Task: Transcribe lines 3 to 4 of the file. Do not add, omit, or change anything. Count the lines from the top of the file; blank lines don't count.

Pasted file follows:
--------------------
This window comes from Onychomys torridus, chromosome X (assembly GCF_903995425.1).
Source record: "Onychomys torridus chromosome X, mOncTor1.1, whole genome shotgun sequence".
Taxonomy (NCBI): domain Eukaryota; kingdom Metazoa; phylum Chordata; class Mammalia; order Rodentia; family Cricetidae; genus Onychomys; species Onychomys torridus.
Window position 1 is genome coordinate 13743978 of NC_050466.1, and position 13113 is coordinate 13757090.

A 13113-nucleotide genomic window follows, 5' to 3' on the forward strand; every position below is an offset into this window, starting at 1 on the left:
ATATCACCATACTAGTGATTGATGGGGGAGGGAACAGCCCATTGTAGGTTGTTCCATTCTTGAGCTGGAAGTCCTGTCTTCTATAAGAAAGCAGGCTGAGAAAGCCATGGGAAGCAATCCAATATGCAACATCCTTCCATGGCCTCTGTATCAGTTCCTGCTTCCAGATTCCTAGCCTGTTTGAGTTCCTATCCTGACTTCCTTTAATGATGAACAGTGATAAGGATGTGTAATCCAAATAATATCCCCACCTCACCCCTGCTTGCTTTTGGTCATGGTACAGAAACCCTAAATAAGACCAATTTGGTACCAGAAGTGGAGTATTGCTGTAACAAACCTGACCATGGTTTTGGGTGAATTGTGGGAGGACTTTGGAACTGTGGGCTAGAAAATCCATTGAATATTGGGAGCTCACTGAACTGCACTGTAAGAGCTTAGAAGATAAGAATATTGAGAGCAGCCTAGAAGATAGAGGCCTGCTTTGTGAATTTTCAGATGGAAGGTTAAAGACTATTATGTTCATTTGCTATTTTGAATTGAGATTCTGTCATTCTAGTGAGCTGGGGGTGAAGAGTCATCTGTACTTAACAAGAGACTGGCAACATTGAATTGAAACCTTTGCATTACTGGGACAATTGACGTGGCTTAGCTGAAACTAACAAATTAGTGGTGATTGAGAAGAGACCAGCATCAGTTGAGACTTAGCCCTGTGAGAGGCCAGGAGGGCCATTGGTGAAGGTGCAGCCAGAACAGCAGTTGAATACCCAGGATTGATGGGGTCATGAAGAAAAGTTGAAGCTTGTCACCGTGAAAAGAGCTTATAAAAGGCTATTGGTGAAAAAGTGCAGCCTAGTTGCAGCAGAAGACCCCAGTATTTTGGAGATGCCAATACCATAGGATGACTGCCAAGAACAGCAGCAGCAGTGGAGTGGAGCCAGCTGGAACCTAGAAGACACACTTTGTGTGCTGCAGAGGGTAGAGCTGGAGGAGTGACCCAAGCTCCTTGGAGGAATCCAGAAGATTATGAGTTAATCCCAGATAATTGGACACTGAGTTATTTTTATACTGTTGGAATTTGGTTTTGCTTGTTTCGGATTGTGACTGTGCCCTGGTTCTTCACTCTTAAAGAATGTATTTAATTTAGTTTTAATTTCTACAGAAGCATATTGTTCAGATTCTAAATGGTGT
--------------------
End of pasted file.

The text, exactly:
Taxonomy (NCBI): domain Eukaryota; kingdom Metazoa; phylum Chordata; class Mammalia; order Rodentia; family Cricetidae; genus Onychomys; species Onychomys torridus.
Window position 1 is genome coordinate 13743978 of NC_050466.1, and position 13113 is coordinate 13757090.